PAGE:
Background: In order to reduce the irritation of the airway during tracheobronchial foreign body (TFB) removal, tracheal surface anesthesia is usually performed using a laryngotracheal topical anesthesia (LTA) kit (LTA20, Highgreen Medical Technology Company, China), but difficulty in withdrawing the LTA kit is rarely reported. We present a case of a difficulty to withdraw the LTA kit due to its entrapment by the movement of a TFB. Case presentation: A 1-year-old girl was undergoing TFB removal. After the surgeon completed the tracheal surface anesthesia, the girl suddenly suffered from bucking, leading to the dislodgment of the TFB to the subglottic region, complicating the withdrawal of the LTA applicator. At the same time, the girl’soxygen saturation (SpO ) decreased to 91% and her heart rate dropped from 150 to 100 bpm. Atropine and succinylcholine were administered intravenously immediately, then the surgeon tried to free the TFB by pushing it back into the trachea, after which the LTA applicator was easily withdrawn, and TFB was removed successfully. The girl was discharged from hospital without any complications 2 days later. Conclusion: This case report draws our attention to a significant anesthetic clinical consideration during the application of topical anesthesia on the trachea for TFB removal. The possibility of coughing or bucking can lead to migration of the TFB with subsequent airway obstruction, so the depth of anesthesia must be sufficient to prevent harmful reflexes. Also, strong teamwork and good communication are paramount to avoid serious complications. Keywords: Child, Foreign body, Anesthesia, Airway Background tracheal surface anesthesia, so as to relieve the likelihood TFB aspiration is a common life-threatening accident in of a harmful reflex induced by rigid tracheobronchoscopy. children, especially those under age 4 . Rigid tracheo- To date,however,difficultiesin withdrawingaLTA bronchoscopy is considered the gold standard technique applicator due to its entrapment by movement of a for the management of TFB removal. Because of im- TFB, with the potential to lead to serious complications, mature protective mechanisms and relatively narrow has not been reported. airways, severe complications, such as desaturation, laryngeal edema, bronchospasm, pneumothorax, pneu- Case presentation momediastinum, tracheal or bronchial laceration, and The patient’s father provided written consent to the use even cardiac arrest, can occur with attempting at TFB the patient’s medical information for research and removal . LTA applicator (LTA20, Highgreen Medical publication. Technology Company, China) is usually used to perform A 1-year-old girl (weight 10 kg) had suffered from a cough with sputum production for more than 2 days. * Correspondence: email@example.com She had a medical history of having swallowed a TFB Xi-Yang Zhang, Yun Han and Ya-Bing Zhang contributed equally to this work. 2 days earlier. The physical examination was normal, ex- Department of Anesthesiology, Nan Fang Hospital, Southern Medical cept for a wheezing sound in the right lung. A chest University, Guangzhou, Guangdong, China Full list of author information is available at the end of the article computed tomography scan revealed an 8 × 4 × 21 mm © The Author(s). 2018 Open Access This article is distributed under the terms of the Creative Commons Attribution 4.0 International License (http://creativecommons.org/licenses/by/4.0/), which permits unrestricted use, distribution, and reproduction in any medium, provided you give appropriate credit to the original author(s) and the source, provide a link to the Creative Commons license, and indicate if changes were made. The Creative Commons Public Domain Dedication waiver (http://creativecommons.org/publicdomain/zero/1.0/) applies to the data made available in this article, unless otherwise stated. Zhang et al. BMC Anesthesiology (2018) 18:60 Page 2 of 3 mass in the trachea near the carina, which given the pa- tient’s history, was suggestive of the diagnosis of a TFB aspiration. After careful preoperative preparation, we scheduled the patient to undergo an emergency rigid tracheobronchoscopy to remove the TFB under general anesthesia. In order to keep the patient in spontaneous breathing, the combination of intravenous and inhalant anesthesia with propofol, fentanyl, and sevoflurane was planned to be administered. In the operating room, standard monitoring was installed, including SpO , non- invasive blood pressure, and an electrocardiogram. Before administration of anesthesia, the child was pre- medicated with atropine (0.1 mg) and dexamethasone (2 mg)intravenously. Then anesthesia induction was per- formed with 8% sevoflurane carried by 6 L/min oxygen Fig. 1 Laryngotracheal topical anesthesia (LTA) kit and tracheobronchial flow. After the patient became unconscious, anesthesia foreign body (TFB) was maintained with 3–5% sevoflurane and 1 L/min oxy- gen flow for more than 5 min. Before rigid tracheo- bronchoscopy introduced into the trachea, the child result in complete airway obstruction. However, when received propofol (20 mg) and fentanyl (10 μg) intraven- using this technique, the anesthetist is challenged to ously to deepen the anesthesia. After 1–2 min, when her maintain the anesthetic depth, and they usually add top- lower jaw was flabby, the surgeon introduced a LTA ical anesthesia to suppress airway reflexes. The use of applicator into the trachea under the guidance of rigid controlled ventilation with a muscle relaxant may facili- tracheobronchoscopy, and then sprayed topical 1% lido- tate the avoidance of patient coughing and bucking, and caine on the surfaces of the vocal cords and trachea. facilitate the extraction of a TFB, but this technique has After the surgeon applied the topical anesthetic to the some potential risks, such as barotrauma and dislodgment trachea, the girl suddenly suffered from bucking, which of the foreign body, especially when using jet ventilation made it difficult to withdraw the LTA applicator. The through a thin catheter. surgeon quickly examined the opening of the main tra- The retrospective study of Chai et al. suggests that ap- chea using rigid tracheobronchoscopy, and found the plying topical lidocaine to the oropharynx, glottic struc- TFB had migrated to the subglottic region against the tures, or the subglottic region is helpful and reduces the LTA applicator. In this situation, manual ventilation be- amount of anesthetics needed to remove a TFB , but came impossible and within half a minute, the patient’s existing data on the effectiveness of this technique re- SpO decreased to 91% and her heart rate dropped from mains mixed . Although our hospital commonly uses 150 to 100 bpm. We administered an intravenous injec- a LTA kit to carry out tracheal surface anesthesia, the tion of atropine (0.3 mg) and succinylcholine (10 mg). use of topical lidocaine anesthesia may sometimes result Meanwhile, the surgeon tried to free the TFB by pushing in adverse events, such as bucking, breath holding, lar- it back into the trachea, after which the LTA kit was eas- yngospasm, and body movement. We report a rare, but ily withdrawn. We then mask-ventilated the lungs suc- potentially serious incident of an LTA applicator becom- cessfully. The patient’s SpO quickly increased to 97% ing entrapped by a TFB. and her heart rate rose to 140 bpm. After deepening the In our case, the LTA kit together with the TFB almost anesthesia with propofol (20 mg) intravenously, the sur- completely blocked the subglottic region, leading to a geon successfully grabbed and removed the TFB under potentially life-threatening situation. We speculate that jet ventilation (Fig. 1). Afterwards, the girl’s condition the cause for this obstruction was inadequate anesthesia improved quickly and she recovered uneventfully. She depth. We used general anesthesia with spontaneous was discharged from the hospital 2 days later without respiration, so the anesthesia was not deep enough to complications. prevent harmful reflexes to the topical lidocaine spray, such as bucking and body movement. These reflexes Discussion and conclusions resulted in the movement of the TFB and airway There are 2 primary ventilatory models for guiding obstruction. anesthetic management during TFB removal: spontan- The complication rates associated with controlled ven- eous respiration and controlled ventilation . Gener- tilation vs. spontaneous respiration are similar, except ally, the use of spontaneous respiration without a muscle for lower incidence of laryngospasm when controlled relaxant provides continuous ventilation, and may not ventilation is performed . In our case, the surgeon Zhang et al. BMC Anesthesiology (2018) 18:60 Page 3 of 3 was able to extract the LTA kit after the administration Consent for publication Written informed consent was obtained from the patient’s father for of succinylcholine; nevertheless, attention should be paid publication of this case report. A copy of the written consent is available for to the possibility of complete airway obstruction when review by the Editor of this journal. surgeons prepare for such procedure. In another re- Competing interests ported case, a foreign body was lodged in the subglottic The authors declare that they have no competing interests. region, but unlike us, the surgeon successfully removed the seed in pieces without using succinylcholine . Publisher’sNote As reported, strong teamwork, especially good com- Springer Nature remains neutral with regard to jurisdictional claims in munication between the medical care providers, is vital published maps and institutional affiliations. to the improvement of patient outcome, the prevention Author details of potentially avoidable complications, and thus the re- 1 Department of Anesthesiology, Nan Fang Hospital, Southern Medical duction of morbidity and mortality . Therefore, as for University, Guangzhou, Guangdong, China. The First Clinical Medical College, Southern Medical University, Guangzhou, China. Department of the enhanced intraoperative management in our case, Anesthesiology, West China Hospital of Sichuan University, Chengdu, China. we thought that frequent communication between the anesthesiologist and the surgeon throughout the case Received: 8 January 2018 Accepted: 25 May 2018 was extremely important, as insertion of rigid tracheo- bronchoscopy, spraying topical 1% lidocaine, clamping References of the TFB, and other stimulation required to maintain 1. Fidkowski CW, Zheng H, Firth PG. The anesthetic considerations of tracheobronchial foreign bodies in children: a literature review of sufficient anesthetic depth. 12,979 cases. Anesth Analg. 2010;111(4):1016–25. In a word, we present a case of a difficulty withdrawing 2. Wen WP, Su ZZ, Wang ZF, Zhang JJ, Zhu XL, Chai LP, Feng X, Liu KX, Jiang a LTA applicator during attempted TFB removal. This AY, Lei WB. Anesthesia for tracheobronchial foreign bodies removal via self- retaining laryngoscopy and Hopkins telescopy in children. Eur Arch Otorhinolaryngol. case report highlights an important clinical anesthetic 2012;269(3):911–6. consideration when applying topical anesthesia on the tra- 3. Liu Y, Chen L, Li S. Controlled ventilation or spontaneous respiration in chea for TFB removal. Anesthesia providers should be anesthesia for tracheobronchial foreign body removal: a meta-analysis. Paediatr Anaesth. 2014;24(10):1023–30. prepared for the possibility of coughing and bucking, lead- 4. Chai J, Wu XY, Han N, Wang LY, Chen WM. A retrospective study of anesthesia ing to migration of the TFB with subsequent airway during rigid bronchoscopy for airway foreign body removal in children: obstruction. This situation may possibly be avoided by en- propofol and sevoflurane with spontaneous ventilation. Paediatr Anaesth. 2014;24(10):1031–6. suring an adequate depth of anesthesia prior to the appli- 5. Roberts MH, Gildersleve CD. Lignocaine topicalization of the pediatric airway. cation of lidocaine to the trachea that relieves airway Paediatr Anaesth. 2016;26(4):337–44. reflexes. Also, facing the event of airway obstruction, pre- 6. Kumar S, Saxena AK, Kumar M, Rautela RS, Gupta N, Goyal A. Anesthetic management during bronchoscopic removal of a unique, friable foreign paredness and team communication are paramount to body. Anesth Analg. 2006;103(6):1596–7. avoid serious complications. 7. Kumar M, Dash HH, Chawla R. Communication skills of anesthesiologists: an Indian perspective. J Anaesthesiol Clin Pharmacol. 2013;29(3):372–6. Abbreviations LTA: Laryngotracheal topical anesthesia; SpO : Oxygen saturation; TFB: Tracheobronchial foreign body Funding This work was financially supported by the President Foundation of Nanfang Hospital, Southern Medical University (No. 2017C014, to Dr. Xiyang Zhang) and the National Natural Science Foundation of China (No. 81671955, to Dr. Kexuan Liu), but the funding bodies did not play any roles in the design of the study and collection, analysis, and interpretation of data and in writing the manuscript. Availability of data and materials All data and materials described in the manuscript will be freely available to any scientist wishing to use them for non-commercial purposes. Authors’ contributions ZXY, HY and ZYB contributed equally to this paper. ZXY and HY were responsible for preparation of the manuscript; ZYB was in charge of collecting the date of patient; LB participated in patient care; LKX involved in the case and drafted the manuscript. All authors read and approved the final manuscript. Ethics approval and consent to participate Not applicable.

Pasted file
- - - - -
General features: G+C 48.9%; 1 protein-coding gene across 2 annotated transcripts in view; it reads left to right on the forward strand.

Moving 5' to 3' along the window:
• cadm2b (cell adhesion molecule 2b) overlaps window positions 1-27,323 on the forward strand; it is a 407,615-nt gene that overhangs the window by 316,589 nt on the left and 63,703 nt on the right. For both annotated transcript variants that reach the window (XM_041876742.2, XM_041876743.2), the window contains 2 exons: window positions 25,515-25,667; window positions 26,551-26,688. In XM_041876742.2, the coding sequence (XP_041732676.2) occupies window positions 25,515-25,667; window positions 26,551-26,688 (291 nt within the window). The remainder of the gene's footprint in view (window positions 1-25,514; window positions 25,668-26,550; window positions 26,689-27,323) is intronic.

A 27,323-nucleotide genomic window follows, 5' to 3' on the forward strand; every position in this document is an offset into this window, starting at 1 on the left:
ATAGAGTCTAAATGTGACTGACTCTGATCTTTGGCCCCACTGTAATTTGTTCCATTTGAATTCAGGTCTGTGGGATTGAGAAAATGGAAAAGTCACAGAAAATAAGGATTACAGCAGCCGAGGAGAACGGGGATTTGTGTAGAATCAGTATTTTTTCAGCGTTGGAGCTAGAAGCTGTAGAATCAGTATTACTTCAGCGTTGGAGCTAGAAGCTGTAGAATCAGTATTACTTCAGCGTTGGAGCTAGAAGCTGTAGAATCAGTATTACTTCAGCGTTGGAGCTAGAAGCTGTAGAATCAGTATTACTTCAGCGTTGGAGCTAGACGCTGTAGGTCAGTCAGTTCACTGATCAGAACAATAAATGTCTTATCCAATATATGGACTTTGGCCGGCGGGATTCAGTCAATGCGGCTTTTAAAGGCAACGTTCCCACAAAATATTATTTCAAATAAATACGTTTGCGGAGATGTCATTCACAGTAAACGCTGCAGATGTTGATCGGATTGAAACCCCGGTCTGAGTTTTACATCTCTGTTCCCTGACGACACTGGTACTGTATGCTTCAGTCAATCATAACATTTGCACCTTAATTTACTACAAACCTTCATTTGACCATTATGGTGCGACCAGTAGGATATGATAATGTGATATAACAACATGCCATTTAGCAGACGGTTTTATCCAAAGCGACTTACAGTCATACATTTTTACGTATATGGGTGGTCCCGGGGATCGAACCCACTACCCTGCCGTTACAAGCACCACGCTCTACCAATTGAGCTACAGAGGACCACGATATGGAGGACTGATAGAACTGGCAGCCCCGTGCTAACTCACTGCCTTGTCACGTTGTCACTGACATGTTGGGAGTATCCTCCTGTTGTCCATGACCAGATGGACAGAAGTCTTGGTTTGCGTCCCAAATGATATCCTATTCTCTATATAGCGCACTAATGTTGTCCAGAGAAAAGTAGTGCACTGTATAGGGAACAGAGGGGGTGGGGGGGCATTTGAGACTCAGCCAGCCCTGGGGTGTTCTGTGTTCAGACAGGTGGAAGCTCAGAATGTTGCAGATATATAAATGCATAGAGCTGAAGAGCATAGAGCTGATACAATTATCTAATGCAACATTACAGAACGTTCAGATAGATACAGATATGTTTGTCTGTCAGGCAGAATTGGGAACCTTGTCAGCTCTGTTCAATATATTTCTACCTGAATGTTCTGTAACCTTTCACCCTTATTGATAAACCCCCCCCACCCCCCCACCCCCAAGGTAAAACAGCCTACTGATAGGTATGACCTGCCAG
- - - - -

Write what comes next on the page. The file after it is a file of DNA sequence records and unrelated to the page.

BMC Anesthesiology – Springer Journals
Published: Jun 1, 2018